MGM Springfield Crook Who Cheated Ordered to Repay Casino $30K

MGM Springfield Crook Who Cheated Ordered to Repay Casino $30K

Posted on: April 4, 2022, 12:44h. 

Last updated on: April 4, 2022, 12:44h.

Devin O'Connor

MGM Springfield will be made whole on more than $30,000 a Massachusetts man pleaded guilty to swindling from the casino.

MGM Springfield casino crime theft bet capping
Table game players at MGM Springfield. The casino was the site of a $30,000 theft that occurred in early 2019. The man behind the scheme has pleaded guilty and has agreed to pay back the stolen funds. (Image: MGM Springfield)

Massachusetts Attorney General Maura Healey announced last week that a Holyoke resident has agreed to probation and restitution of $30,025 for his criminal acts at the MGM Resorts property. Healey’s office says Daniel Ruiz, 41, on March 24 pleaded guilty to one count of Cheating and Swindling.

The Cheating and Swindling conviction stems from Ruiz confessing to using a sleight of hand scheme while playing Four Card Poker in January and February of 2019. Healey explained that during that time period, Ruiz visited MGM Springfield on multiple occasions where he engaged in bet capping, an illegal practice that involves adding or removing chips from a bet after the outcome is known.

Capping is when a player tries to surreptitiously add additional chips to his or her bet (often called pressing) after a result has been announced. For example, at blackjack, a player might have originally made a $20 bet, but when the hand goes in their favor, the cheater tries to increase their bet while the dealer is distracted,” explains Casino.org’s Scott Roeben.

Ruse Detected

It didn’t take long for MGM Springfield to take notice of Ruiz’s Four Card Poker play. As he continually won large sums — his winnings tallying more than $30,000 — casino security began closely monitoring Ruiz’s actions.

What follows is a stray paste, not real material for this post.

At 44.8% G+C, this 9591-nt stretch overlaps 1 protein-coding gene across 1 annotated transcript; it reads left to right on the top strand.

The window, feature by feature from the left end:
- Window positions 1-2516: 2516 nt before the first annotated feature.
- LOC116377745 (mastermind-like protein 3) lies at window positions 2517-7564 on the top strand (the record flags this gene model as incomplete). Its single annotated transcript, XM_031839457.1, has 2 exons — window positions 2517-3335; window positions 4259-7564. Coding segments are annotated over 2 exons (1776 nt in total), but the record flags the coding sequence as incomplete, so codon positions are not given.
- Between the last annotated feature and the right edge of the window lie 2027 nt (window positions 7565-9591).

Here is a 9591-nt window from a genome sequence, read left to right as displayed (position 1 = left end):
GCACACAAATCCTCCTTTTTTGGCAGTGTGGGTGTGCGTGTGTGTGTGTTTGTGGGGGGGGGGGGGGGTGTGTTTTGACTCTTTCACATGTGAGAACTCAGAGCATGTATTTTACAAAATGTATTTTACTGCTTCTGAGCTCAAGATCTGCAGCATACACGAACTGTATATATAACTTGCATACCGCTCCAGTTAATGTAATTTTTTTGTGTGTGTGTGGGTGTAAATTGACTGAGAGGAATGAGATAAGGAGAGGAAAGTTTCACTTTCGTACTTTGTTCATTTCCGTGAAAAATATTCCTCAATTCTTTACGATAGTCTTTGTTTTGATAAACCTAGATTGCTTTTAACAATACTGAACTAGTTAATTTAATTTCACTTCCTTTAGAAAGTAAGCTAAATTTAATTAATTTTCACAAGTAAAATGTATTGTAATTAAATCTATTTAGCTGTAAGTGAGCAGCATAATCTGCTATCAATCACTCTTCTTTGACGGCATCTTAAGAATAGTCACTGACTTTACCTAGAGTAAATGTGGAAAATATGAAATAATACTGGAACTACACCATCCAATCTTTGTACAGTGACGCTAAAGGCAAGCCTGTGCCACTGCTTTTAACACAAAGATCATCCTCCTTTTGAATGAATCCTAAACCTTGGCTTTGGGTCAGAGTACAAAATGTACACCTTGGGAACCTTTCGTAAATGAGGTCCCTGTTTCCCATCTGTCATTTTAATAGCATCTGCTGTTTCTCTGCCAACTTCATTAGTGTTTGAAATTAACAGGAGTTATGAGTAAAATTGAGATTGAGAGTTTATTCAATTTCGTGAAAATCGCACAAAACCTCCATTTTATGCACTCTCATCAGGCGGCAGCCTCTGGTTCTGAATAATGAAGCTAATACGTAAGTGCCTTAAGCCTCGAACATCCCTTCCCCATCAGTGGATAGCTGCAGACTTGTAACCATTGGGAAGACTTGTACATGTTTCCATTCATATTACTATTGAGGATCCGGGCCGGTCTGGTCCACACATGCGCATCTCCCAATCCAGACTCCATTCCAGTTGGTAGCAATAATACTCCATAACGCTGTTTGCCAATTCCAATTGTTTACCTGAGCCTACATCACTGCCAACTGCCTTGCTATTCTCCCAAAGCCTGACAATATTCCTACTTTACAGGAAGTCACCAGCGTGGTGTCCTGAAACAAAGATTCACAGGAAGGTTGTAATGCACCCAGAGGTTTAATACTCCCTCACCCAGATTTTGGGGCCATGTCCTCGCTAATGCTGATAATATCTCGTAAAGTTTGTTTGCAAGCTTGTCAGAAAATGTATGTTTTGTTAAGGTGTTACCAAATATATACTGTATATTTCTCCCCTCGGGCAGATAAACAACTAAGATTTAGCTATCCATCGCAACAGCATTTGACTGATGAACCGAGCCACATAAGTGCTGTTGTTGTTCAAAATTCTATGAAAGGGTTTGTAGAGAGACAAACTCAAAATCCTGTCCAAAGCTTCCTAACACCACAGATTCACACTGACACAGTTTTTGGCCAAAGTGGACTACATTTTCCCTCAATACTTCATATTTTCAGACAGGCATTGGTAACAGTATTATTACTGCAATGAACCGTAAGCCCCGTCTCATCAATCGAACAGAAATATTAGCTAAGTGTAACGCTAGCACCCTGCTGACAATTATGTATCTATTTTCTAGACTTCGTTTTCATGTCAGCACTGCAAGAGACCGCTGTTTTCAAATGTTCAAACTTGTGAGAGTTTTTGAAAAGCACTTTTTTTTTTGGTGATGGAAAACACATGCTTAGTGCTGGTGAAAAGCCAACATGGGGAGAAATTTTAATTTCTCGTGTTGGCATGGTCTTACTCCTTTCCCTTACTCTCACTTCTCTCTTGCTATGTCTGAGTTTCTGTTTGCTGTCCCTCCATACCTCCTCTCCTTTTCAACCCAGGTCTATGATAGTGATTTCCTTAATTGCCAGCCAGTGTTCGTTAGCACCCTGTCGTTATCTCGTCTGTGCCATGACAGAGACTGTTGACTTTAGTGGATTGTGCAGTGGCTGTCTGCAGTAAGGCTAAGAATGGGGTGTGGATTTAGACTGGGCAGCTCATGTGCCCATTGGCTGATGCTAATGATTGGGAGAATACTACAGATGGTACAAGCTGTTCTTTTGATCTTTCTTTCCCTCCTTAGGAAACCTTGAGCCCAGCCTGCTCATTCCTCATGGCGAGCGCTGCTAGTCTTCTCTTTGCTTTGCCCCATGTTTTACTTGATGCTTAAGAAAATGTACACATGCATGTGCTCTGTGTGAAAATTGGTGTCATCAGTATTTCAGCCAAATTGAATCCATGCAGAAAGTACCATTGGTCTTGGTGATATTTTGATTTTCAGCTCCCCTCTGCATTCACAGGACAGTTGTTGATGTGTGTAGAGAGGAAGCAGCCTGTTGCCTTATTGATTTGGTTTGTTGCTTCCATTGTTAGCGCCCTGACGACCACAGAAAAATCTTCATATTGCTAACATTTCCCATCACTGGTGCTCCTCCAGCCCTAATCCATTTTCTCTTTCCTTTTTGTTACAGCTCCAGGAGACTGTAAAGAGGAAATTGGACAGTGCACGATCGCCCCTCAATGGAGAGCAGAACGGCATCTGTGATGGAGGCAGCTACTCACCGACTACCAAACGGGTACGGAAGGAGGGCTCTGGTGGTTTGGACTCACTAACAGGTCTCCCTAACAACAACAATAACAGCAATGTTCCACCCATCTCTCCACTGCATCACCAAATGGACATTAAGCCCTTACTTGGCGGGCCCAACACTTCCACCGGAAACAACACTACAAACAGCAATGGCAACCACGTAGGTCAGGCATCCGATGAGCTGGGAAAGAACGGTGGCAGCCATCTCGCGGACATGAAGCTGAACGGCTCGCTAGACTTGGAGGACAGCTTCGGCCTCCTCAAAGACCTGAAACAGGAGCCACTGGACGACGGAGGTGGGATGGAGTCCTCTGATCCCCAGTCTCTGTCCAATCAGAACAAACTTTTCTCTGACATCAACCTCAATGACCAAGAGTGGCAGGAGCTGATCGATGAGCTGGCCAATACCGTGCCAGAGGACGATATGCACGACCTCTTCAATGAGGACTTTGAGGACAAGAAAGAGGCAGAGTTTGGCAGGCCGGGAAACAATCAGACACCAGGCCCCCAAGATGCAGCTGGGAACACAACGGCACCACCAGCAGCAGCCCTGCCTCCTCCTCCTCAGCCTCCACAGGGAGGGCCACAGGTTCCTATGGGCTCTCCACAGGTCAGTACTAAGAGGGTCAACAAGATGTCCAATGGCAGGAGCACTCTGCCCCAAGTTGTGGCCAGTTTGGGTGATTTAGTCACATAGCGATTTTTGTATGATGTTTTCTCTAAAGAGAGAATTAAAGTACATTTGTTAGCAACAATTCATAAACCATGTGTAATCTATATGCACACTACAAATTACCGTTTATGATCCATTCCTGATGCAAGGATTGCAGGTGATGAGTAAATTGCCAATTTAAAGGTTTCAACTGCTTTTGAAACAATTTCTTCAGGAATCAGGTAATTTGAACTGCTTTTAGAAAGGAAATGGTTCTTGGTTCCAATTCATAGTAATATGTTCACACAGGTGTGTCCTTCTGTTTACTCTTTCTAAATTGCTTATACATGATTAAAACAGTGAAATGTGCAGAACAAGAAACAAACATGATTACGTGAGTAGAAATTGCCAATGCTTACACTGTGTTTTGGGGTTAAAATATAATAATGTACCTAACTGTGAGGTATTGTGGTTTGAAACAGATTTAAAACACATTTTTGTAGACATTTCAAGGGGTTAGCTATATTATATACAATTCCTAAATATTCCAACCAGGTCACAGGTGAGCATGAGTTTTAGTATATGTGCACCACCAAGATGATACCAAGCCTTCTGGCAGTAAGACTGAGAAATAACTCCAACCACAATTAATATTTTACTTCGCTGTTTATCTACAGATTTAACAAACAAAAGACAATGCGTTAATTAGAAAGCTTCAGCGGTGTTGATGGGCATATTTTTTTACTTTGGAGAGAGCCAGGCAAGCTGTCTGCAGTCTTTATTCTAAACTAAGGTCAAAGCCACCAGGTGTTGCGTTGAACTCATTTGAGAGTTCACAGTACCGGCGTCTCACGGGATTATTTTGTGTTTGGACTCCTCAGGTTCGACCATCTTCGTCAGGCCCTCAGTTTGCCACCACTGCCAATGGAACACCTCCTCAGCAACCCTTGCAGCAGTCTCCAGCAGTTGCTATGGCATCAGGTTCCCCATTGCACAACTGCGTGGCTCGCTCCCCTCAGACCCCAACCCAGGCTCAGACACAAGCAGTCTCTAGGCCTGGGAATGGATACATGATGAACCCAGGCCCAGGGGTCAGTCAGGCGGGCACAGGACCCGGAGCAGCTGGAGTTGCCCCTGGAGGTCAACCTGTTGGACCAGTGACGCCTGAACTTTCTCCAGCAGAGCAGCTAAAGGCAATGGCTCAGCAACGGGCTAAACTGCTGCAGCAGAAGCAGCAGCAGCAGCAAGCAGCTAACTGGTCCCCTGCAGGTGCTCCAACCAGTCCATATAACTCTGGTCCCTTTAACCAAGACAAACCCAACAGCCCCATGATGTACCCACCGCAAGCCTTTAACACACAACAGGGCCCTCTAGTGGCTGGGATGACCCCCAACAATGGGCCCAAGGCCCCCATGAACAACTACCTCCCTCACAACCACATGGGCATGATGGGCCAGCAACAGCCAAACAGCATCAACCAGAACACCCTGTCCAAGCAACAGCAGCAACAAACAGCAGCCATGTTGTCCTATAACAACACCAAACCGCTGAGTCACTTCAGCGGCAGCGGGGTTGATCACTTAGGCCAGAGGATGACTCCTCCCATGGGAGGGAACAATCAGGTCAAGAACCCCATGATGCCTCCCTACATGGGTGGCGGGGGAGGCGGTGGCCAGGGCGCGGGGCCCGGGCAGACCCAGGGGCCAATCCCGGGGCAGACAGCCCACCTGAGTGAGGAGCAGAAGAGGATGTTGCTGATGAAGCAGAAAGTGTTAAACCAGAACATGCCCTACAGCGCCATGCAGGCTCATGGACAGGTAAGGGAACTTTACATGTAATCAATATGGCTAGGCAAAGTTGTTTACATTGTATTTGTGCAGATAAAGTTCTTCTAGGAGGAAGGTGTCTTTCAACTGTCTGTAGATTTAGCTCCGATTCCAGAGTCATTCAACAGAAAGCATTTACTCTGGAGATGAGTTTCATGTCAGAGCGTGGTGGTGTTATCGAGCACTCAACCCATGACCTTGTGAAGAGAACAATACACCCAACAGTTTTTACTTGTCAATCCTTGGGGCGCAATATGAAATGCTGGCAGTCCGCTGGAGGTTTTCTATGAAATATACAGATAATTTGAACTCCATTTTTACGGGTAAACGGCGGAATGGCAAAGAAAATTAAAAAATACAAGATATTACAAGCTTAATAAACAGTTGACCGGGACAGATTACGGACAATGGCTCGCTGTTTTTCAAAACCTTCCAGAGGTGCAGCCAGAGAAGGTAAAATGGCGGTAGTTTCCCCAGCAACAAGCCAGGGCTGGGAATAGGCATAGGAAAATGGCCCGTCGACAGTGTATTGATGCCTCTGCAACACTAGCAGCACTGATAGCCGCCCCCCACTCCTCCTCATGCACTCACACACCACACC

Surveillance footage discovered how he managed to keep walking away up big. Security officials said Ruiz would typically ask the table game dealer to exchange a large-value chip for smaller denominations. While the dealer was breaking down the chips, Ruiz, using a sleight of hand, would add chips to his bet that had just won.

Known as capping, late betting, pressing, and past posting, such cheating is the most commonly used ploy by criminals looking to steal from brick-and-mortar casinos.

Ruiz agreed to plead guilty to the Cheating and Swindling charge in exchange for paying back his deceitful winnings. He will remain on probation for two years, but will avoid time behind bars assuming he follows through with paying MGM Springfield the $30,025. Somewhat surprising is that Ruiz has not been placed on the Massachusetts Gaming Commission’s Exclusion List, meaning he could legally gain access to a casino in the future.

Prosecution First

The Massachusetts Attorney General’s Gaming Enforcement Division is tasked with enforcing the state’s 2011 Gaming Act. The unit investigates and prosecutes illegal activity such as gaming-related money laundering and other financial crimes, as well as alleged cheating.

The Gaming Enforcement Division works in conjunction with the Massachusetts Gaming Commission, Massachusetts State Police, local police, and federal law enforcement agencies.

Despite the first legal casino — Plainridge Park — taking its first bet in 2013, Healey says Ruiz is the first individual in the commonwealth to be indicted for cheating at a Massachusetts casino.

The public is urged to send tips to Healey’s office should they suspect a gambling violation. The attorney general maintains an online and toll-free tip line at 844-507-0637.